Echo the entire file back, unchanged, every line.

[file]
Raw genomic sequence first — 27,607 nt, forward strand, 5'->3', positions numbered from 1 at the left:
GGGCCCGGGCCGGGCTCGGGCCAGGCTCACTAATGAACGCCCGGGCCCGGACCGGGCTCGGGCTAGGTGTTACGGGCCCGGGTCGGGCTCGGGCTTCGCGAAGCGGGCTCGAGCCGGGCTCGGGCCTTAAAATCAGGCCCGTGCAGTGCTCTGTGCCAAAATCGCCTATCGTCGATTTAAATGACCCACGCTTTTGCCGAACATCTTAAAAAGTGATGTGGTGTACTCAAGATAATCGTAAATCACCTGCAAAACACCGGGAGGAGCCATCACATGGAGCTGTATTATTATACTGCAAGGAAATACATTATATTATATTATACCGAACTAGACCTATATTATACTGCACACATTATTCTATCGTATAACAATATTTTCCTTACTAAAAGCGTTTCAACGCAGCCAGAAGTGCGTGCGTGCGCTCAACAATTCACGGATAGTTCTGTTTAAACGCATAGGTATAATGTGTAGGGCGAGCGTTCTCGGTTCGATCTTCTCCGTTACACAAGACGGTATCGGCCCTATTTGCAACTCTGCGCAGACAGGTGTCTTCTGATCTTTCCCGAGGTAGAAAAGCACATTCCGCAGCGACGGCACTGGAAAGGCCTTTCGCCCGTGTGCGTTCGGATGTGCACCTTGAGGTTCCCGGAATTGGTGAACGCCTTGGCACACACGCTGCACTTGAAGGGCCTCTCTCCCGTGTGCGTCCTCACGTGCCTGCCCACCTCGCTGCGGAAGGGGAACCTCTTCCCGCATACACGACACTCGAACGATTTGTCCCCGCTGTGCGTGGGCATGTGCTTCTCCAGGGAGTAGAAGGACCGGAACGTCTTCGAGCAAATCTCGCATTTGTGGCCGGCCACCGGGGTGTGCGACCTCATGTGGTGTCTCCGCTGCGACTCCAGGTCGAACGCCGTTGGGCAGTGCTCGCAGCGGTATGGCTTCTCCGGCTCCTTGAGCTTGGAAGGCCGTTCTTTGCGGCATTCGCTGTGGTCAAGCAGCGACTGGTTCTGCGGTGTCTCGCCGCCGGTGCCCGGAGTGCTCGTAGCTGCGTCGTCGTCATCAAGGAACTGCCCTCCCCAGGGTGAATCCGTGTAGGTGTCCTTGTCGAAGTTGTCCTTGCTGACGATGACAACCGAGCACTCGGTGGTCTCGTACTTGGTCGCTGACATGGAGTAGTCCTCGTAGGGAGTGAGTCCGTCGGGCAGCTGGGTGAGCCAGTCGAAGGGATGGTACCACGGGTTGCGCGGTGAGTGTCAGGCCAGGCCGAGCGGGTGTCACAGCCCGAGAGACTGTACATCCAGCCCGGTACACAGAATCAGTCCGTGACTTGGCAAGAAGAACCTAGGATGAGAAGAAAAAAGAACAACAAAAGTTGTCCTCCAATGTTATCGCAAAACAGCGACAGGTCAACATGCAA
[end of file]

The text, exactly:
Raw genomic sequence first — 27,607 nt, forward strand, 5'->3', positions numbered from 1 at the left:
GGGCCCGGGCCGGGCTCGGGCCAGGCTCACTAATGAACGCCCGGGCCCGGACCGGGCTCGGGCTAGGTGTTACGGGCCCGGGTCGGGCTCGGGCTTCGCGAAGCGGGCTCGAGCCGGGCTCGGGCCTTAAAATCAGGCCCGTGCAGTGCTCTGTGCCAAAATCGCCTATCGTCGATTTAAATGACCCACGCTTTTGCCGAACATCTTAAAAAGTGATGTGGTGTACTCAAGATAATCGTAAATCACCTGCAAAACACCGGGAGGAGCCATCACATGGAGCTGTATTATTATACTGCAAGGAAATACATTATATTATATTATACCGAACTAGACCTATATTATACTGCACACATTATTCTATCGTATAACAATATTTTCCTTACTAAAAGCGTTTCAACGCAGCCAGAAGTGCGTGCGTGCGCTCAACAATTCACGGATAGTTCTGTTTAAACGCATAGGTATAATGTGTAGGGCGAGCGTTCTCGGTTCGATCTTCTCCGTTACACAAGACGGTATCGGCCCTATTTGCAACTCTGCGCAGACAGGTGTCTTCTGATCTTTCCCGAGGTAGAAAAGCACATTCCGCAGCGACGGCACTGGAAAGGCCTTTCGCCCGTGTGCGTTCGGATGTGCACCTTGAGGTTCCCGGAATTGGTGAACGCCTTGGCACACACGCTGCACTTGAAGGGCCTCTCTCCCGTGTGCGTCCTCACGTGCCTGCCCACCTCGCTGCGGAAGGGGAACCTCTTCCCGCATACACGACACTCGAACGATTTGTCCCCGCTGTGCGTGGGCATGTGCTTCTCCAGGGAGTAGAAGGACCGGAACGTCTTCGAGCAAATCTCGCATTTGTGGCCGGCCACCGGGGTGTGCGACCTCATGTGGTGTCTCCGCTGCGACTCCAGGTCGAACGCCGTTGGGCAGTGCTCGCAGCGGTATGGCTTCTCCGGCTCCTTGAGCTTGGAAGGCCGTTCTTTGCGGCATTCGCTGTGGTCAAGCAGCGACTGGTTCTGCGGTGTCTCGCCGCCGGTGCCCGGAGTGCTCGTAGCTGCGTCGTCGTCATCAAGGAACTGCCCTCCCCAGGGTGAATCCGTGTAGGTGTCCTTGTCGAAGTTGTCCTTGCTGACGATGACAACCGAGCACTCGGTGGTCTCGTACTTGGTCGCTGACATGGAGTAGTCCTCGTAGGGAGTGAGTCCGTCGGGCAGCTGGGTGAGCCAGTCGAAGGGATGGTACCACGGGTTGCGCGGTGAGTGTCAGGCCAGGCCGAGCGGGTGTCACAGCCCGAGAGACTGTACATCCAGCCCGGTACACAGAATCAGTCCGTGACTTGGCAAGAAGAACCTAGGATGAGAAGAAAAAAGAACAACAAAAGTTGTCCTCCAATGTTATCGCAAAACAGCGACAGGTCAACATGCAA